Wadi clean-up organised by Applied Geosciences students

HALBAN Fourteen female students from the German University of Technology (GUtech) conducted a 10-day fieldtrip to explore and study the geology of Oman. They were guided by Prof Dr. Gösta Hoffmann from Bonn University in Germany. Prof. Dr. Gösta is a geosciences expert in the field; he has run several international projects and has been granted the national research award for his work by The Research Council (TRC). The fieldtrip logistics were professionally organised by Golden Highlands, the leading geo-tourism company in Oman.

For the students the trip was a once in a lifetime experience. Most of them have never camped outside before. Another breath-taking experience was the mountain scenery the students saw when travelling in 4-wheel cars along small gravel roads through the mountains. “Driving through Wadi Bani Awf was amazing, extraordinary and exciting for me,“ said Alaa al Mahdouri, 7th semester Geoscience student. One of the better known spectacular places that the group visited was Wadi al Abbyad. Prof Gösta explained: “Wadi al Abbyad is special for a variety of reasons: it is a perennial river, meaning it flows all year. Because of this there are very special animals and plants. Furthermore, it is an extraordinary place in terms of geology. It is probably the best place in the world to actually see the interior of the planet earth. In other countries such a place would already be recognised as a National Park. As far as I know such initiatives are under way but at the moment the place has a severe issue with rubbish. People come here for picnic and leave everything behind. Luckily the younger generation is aware of the problem and the group of 14 female GUtech students started a wadi clean-up.” Aziza al Jahwari lined out: “I felt so bad to see all this rubbish in such a wonderful place. I felt much better when we started to collect the rubbish.” Shatha al Gahfri asked “Until we do not care about our planet and until when will people think this is a normal behaviour? If everyone takes his own rubbish and takes a little bit more, we will solve this issue.”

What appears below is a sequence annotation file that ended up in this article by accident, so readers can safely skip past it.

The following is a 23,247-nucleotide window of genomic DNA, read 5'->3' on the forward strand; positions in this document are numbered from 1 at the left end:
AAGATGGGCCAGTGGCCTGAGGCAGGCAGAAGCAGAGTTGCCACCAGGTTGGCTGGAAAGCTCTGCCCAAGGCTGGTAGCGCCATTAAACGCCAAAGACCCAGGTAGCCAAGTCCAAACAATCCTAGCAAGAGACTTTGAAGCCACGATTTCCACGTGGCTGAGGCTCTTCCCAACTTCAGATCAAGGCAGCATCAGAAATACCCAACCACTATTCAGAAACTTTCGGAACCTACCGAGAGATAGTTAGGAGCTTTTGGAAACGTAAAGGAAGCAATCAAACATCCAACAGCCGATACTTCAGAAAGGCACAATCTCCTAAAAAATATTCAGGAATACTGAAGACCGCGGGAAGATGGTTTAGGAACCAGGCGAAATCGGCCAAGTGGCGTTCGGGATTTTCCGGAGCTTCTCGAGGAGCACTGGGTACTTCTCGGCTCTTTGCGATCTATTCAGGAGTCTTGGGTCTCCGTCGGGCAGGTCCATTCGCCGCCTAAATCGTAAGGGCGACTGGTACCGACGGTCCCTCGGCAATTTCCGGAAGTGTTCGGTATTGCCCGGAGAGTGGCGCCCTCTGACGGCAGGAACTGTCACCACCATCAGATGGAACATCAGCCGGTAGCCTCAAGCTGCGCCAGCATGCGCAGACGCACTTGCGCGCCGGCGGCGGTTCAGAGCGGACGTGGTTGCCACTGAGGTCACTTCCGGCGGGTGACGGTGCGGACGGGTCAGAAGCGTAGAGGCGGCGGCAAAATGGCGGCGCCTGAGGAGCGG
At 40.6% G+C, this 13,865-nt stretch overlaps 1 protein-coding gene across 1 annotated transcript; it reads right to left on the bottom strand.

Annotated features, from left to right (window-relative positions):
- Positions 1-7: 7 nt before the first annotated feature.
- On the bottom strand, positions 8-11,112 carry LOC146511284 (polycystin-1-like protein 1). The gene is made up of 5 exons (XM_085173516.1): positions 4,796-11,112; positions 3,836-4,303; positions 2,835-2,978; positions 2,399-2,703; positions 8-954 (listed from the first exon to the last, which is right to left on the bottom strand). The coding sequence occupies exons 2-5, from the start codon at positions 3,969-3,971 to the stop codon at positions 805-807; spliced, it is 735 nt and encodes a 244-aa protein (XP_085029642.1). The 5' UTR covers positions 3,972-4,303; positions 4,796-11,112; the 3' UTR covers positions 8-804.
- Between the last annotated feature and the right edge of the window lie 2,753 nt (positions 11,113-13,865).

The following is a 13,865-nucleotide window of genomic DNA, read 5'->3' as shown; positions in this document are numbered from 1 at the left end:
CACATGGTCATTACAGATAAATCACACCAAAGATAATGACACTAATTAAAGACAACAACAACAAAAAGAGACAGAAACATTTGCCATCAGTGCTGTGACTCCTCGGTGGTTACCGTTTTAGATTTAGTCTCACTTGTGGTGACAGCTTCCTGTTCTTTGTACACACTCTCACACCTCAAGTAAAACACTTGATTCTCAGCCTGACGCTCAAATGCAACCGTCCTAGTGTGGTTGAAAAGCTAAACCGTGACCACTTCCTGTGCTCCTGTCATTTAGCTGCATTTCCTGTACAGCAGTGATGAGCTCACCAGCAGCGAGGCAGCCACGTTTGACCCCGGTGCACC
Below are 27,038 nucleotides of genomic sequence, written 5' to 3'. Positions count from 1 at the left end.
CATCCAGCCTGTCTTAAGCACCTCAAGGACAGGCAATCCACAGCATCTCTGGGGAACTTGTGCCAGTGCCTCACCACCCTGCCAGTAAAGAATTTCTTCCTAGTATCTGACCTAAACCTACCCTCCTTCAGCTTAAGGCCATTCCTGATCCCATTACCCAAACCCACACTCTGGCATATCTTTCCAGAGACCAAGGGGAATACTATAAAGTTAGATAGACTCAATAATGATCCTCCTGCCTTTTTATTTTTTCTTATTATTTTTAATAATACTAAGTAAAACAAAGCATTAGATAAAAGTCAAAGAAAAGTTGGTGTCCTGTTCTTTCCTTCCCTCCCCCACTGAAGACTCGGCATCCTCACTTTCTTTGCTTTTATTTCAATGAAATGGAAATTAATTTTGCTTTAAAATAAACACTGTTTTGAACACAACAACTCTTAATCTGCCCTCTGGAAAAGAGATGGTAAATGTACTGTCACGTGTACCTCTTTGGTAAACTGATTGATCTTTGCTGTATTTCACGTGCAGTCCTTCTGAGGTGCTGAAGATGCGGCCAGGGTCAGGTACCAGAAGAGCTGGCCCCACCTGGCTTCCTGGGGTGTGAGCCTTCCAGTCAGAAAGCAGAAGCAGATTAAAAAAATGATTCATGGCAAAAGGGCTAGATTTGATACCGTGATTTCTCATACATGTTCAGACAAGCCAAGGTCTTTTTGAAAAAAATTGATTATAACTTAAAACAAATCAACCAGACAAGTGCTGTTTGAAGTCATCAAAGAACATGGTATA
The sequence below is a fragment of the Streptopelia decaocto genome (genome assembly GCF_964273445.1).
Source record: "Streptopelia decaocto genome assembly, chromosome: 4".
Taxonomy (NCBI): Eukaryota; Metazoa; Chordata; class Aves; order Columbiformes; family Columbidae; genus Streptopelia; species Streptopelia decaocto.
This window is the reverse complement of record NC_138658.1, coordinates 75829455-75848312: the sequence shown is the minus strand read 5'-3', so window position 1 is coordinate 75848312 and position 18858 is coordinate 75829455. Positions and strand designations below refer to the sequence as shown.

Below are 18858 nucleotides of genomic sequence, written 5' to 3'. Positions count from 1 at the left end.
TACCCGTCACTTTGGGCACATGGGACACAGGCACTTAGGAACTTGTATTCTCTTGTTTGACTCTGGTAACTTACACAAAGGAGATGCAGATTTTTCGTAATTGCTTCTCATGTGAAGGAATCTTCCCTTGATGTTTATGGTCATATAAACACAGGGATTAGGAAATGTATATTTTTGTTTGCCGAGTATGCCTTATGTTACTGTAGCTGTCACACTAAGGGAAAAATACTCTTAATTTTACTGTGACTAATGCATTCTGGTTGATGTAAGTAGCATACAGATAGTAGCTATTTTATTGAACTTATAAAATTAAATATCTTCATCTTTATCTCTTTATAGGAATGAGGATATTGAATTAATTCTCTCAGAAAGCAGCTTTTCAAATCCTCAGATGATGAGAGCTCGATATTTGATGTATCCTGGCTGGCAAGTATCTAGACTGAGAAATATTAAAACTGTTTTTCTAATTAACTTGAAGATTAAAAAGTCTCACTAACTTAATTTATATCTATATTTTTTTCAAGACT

As part of the field-trip, the group of students collected 237 kg of rubbish. Most of the items collected were clearly related to picnic activities, a problem that can be easily solved. „It is the second clean-up organised by Golden Highlands, after a beach clean-up last year with the professors from the German Geological Association (DGGV).” said Prof. Dr. Gosta. “It is our company’s responsibility to keep these places and our country clean. We therefore are an eco-friendly tour company in Oman. We try to minimise the amount of rubbish during the trips as much as possible. We do not distribute soft drinks in cans and water in plastic bottles. We provide solutions for refill and the customers use one mug through the trip. This mug they even take home as a souvenir. We also avoid plastic bags when shopping for groceries but use our own re-useable Golden Highland bags. Funny enough, people want to buy our bags as well instead of using plastic bags. We might even think of a business opportunity here,” said Mansoor al Shabibi, CEO of Golden Highlands.

“The clean-up was very successful and I am very happy that this initiative was organised by the students themselves”, concluded Prof Gösta. The logistics for the wadi clean-up was supported by Golden Highlands. Mansoor al Shabibi: “As the leading geo-tourism company in the country, operating for more than 10 years now, we know that the deserts, mountains, wadis and beaches are the unique resources that our business is based on. People come from all over the world to see and study these places. If we spoil them, we lose our unique selling point. Besides that, we harm our own country.”

Mubarak al Harrasi, group supervisor of Golden Highlands said: “I am happy to be in company with the students, these are open-minded ladies, I feel like their brother. We usually cater for international guests, but it is a very rewarding job to show our local people the beauties of the country. On these trips we usually travel to very remote areas that most people have not believed to exist in Oman.”

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